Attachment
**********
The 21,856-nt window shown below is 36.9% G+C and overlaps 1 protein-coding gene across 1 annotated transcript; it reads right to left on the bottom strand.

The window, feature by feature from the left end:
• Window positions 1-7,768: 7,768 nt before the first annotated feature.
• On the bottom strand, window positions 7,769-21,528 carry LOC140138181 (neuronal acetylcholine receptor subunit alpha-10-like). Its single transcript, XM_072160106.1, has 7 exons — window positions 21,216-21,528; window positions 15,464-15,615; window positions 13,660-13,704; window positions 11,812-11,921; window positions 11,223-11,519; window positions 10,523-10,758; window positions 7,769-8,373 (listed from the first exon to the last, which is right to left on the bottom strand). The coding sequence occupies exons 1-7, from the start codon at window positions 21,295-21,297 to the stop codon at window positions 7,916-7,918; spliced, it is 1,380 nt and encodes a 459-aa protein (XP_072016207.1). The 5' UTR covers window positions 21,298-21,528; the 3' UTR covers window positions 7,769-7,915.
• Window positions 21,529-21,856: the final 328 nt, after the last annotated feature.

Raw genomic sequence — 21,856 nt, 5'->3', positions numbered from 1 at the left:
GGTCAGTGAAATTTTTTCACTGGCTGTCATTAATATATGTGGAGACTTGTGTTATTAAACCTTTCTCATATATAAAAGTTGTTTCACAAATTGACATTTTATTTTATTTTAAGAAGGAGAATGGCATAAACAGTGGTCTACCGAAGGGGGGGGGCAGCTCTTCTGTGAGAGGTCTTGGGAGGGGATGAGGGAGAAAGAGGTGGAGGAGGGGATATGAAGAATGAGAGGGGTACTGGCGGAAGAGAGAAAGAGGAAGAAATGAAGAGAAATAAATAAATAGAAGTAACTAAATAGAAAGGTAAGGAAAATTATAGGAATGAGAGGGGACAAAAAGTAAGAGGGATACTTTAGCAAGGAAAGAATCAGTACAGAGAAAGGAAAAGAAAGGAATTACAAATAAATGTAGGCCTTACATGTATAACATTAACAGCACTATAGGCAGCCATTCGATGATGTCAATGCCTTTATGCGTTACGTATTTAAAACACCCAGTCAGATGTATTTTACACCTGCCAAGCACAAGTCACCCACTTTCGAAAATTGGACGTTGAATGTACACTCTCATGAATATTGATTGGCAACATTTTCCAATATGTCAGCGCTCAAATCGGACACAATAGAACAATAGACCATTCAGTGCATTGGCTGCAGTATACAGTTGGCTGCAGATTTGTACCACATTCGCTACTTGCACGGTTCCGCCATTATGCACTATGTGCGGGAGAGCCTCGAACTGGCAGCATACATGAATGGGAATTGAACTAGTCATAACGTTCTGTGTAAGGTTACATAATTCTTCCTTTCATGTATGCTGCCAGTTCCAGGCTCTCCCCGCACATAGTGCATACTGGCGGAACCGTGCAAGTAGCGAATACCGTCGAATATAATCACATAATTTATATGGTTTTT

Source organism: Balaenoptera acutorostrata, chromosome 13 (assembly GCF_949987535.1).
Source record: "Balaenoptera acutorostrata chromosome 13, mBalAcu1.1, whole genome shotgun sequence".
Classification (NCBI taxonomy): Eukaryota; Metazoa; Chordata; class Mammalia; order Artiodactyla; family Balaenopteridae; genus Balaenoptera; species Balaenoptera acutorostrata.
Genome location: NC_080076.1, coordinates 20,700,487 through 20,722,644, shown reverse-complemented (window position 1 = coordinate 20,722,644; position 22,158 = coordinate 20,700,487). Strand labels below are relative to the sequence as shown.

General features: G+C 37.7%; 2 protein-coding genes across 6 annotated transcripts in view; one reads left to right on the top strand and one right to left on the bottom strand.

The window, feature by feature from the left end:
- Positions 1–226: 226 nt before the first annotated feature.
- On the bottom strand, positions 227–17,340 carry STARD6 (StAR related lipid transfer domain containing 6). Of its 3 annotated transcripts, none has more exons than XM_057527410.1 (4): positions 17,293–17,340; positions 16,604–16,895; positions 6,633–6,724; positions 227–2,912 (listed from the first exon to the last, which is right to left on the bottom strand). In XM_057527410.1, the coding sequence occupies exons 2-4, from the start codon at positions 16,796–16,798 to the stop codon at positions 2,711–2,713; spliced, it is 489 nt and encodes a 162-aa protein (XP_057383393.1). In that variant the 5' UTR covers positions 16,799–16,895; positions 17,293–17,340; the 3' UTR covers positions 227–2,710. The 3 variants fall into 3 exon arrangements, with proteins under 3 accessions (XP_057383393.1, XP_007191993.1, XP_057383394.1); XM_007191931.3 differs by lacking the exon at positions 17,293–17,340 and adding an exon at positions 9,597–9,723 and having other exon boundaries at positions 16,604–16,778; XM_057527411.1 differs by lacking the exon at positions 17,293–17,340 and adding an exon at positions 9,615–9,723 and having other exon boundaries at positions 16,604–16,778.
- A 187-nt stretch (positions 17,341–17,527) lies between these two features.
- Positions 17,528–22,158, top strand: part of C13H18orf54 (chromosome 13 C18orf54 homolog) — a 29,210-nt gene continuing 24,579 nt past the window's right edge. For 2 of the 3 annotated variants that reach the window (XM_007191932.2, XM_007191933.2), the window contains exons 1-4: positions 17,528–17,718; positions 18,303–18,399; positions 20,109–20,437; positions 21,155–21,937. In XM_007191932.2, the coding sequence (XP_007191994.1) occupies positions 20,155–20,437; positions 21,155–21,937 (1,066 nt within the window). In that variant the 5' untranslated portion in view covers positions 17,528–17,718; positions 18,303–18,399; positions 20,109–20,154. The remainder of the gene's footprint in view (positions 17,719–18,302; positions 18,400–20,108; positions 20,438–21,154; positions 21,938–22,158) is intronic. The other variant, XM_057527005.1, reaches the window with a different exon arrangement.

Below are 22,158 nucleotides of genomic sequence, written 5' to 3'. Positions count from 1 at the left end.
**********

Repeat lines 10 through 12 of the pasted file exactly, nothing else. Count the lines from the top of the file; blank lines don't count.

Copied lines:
Classification (NCBI taxonomy): Eukaryota; Metazoa; Chordata; class Mammalia; order Artiodactyla; family Balaenopteridae; genus Balaenoptera; species Balaenoptera acutorostrata.
Genome location: NC_080076.1, coordinates 20,700,487 through 20,722,644, shown reverse-complemented (window position 1 = coordinate 20,722,644; position 22,158 = coordinate 20,700,487). Strand labels below are relative to the sequence as shown.

General features: G+C 37.7%; 2 protein-coding genes across 6 annotated transcripts in view; one reads left to right on the top strand and one right to left on the bottom strand.